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One of the long-standing concerns over electric cars is just how much demand the electricity grid would have to cope with should millions of people start plugging in every night.
California will be a good test-bed for such concerns, with as many as 350,000 electric cars expected on the state's roads by 2020.
That's according to Southern California Edison (SCE)'s white paper, "Charged Up" (pdf document), via KCET. The utility currently has around 12,000 electric car drivers using its services, so 2020's figure will mean a real surge in demand--the sort of surge some utilities are a little worried about.
The Charged Up white paper outlines SCE's efforts to prepare for such an eventuality--and it may not be as negative as some previous reports have made out.
Customer habits helping transition
While SCE notes that the average electric car draws the same sort of power as the whole of the rest of a house combined, widespread use of regular 120V "Level 1" charging is resulting in far lower impact than some studies have predicted.
Around a half of SCE's existing electric car-driving customers use Level 1 charging as opposed to higher-voltage Level 2 installed chargers. If that proportion continues, grid load won't be quite as high as expected and the transition towards greater numbers of electric cars will put less strain on the grid.
Electric car owners are also doing SCE a favor by making best use of "end charge time" functions. Rather than plugging in and using up juice when they return from work, many users with programmable charging options are setting their cars to finish by a certain time instead--30 minutes before work the next morning, for example.
This spreads load on the grid, as each electric car charges at a different time depending on the battery's charge level. Short commutes help with this--electric cars are rarely charged from completely empty.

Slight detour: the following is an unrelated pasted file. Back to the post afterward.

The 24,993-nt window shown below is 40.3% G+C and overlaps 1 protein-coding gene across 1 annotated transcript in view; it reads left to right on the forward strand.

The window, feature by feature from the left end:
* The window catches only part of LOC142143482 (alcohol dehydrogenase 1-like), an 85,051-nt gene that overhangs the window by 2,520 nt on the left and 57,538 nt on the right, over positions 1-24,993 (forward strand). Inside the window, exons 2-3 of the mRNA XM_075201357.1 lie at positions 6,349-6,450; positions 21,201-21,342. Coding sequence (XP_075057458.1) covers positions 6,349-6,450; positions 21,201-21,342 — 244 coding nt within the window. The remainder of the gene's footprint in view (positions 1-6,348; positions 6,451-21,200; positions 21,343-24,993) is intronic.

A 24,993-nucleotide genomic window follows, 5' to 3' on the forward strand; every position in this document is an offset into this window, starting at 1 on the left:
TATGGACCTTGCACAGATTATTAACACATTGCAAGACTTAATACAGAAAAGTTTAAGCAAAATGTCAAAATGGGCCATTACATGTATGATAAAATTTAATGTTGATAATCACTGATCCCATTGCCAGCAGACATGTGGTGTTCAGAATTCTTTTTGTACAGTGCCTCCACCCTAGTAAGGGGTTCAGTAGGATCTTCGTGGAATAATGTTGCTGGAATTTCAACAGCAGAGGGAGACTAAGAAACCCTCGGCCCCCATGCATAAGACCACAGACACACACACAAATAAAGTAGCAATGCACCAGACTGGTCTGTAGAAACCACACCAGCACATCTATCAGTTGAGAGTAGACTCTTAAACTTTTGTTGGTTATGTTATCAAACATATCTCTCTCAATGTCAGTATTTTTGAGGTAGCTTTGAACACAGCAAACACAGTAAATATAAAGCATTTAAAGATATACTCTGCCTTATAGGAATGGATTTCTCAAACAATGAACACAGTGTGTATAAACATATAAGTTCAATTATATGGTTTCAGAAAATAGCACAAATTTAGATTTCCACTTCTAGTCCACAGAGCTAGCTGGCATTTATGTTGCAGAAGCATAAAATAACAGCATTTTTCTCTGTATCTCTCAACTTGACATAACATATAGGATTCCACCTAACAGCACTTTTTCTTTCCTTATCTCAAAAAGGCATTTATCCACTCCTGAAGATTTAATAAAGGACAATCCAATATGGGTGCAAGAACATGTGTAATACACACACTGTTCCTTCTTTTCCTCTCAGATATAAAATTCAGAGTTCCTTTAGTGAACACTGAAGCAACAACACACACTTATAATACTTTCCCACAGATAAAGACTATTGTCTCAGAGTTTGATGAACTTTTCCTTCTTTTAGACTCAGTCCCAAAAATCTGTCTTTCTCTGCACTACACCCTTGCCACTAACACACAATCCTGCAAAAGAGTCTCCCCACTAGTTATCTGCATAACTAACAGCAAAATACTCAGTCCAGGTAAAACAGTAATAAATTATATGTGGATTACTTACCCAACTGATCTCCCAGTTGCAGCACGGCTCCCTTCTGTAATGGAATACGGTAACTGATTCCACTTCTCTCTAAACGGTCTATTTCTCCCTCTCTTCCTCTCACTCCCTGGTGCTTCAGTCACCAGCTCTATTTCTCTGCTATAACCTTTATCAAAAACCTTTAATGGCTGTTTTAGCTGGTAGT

Even so, changes have to be made--and SCE has identified parts of the grid that need updating to cope with higher voltage demand. Several hundred thousand power distribution poles will need replacing or upgrading and other parts of the service will need improving too.
To its credit, this is already happening--SCE says it already sizes its transformers for the proliferation of high-power plasma TVs which have appeared over the last decade or so. And most existing changes are simply routine improvements--less than one percent of recent improvements has been directly attributable to plug-in cars.
There are other concerns too, which still need to be considered. Many modern electric cars are coming with higher-capability on-board chargers, which increases demand.
Electric car adoption could happen quicker than the utility estimates too, as will any change in the status quo regarding multi-unit residents: those in condos and apartments potentially interested in electric vehicles, but holding off as their building or complex doesn't have suitable charging provisions.
The positive thing to take from all this though is that major utilities are thinking long and hard about the demands of electric vehicles--and ensuring that as EV adoption increases, so too will the grid's ability to handle all those extra people plugging in.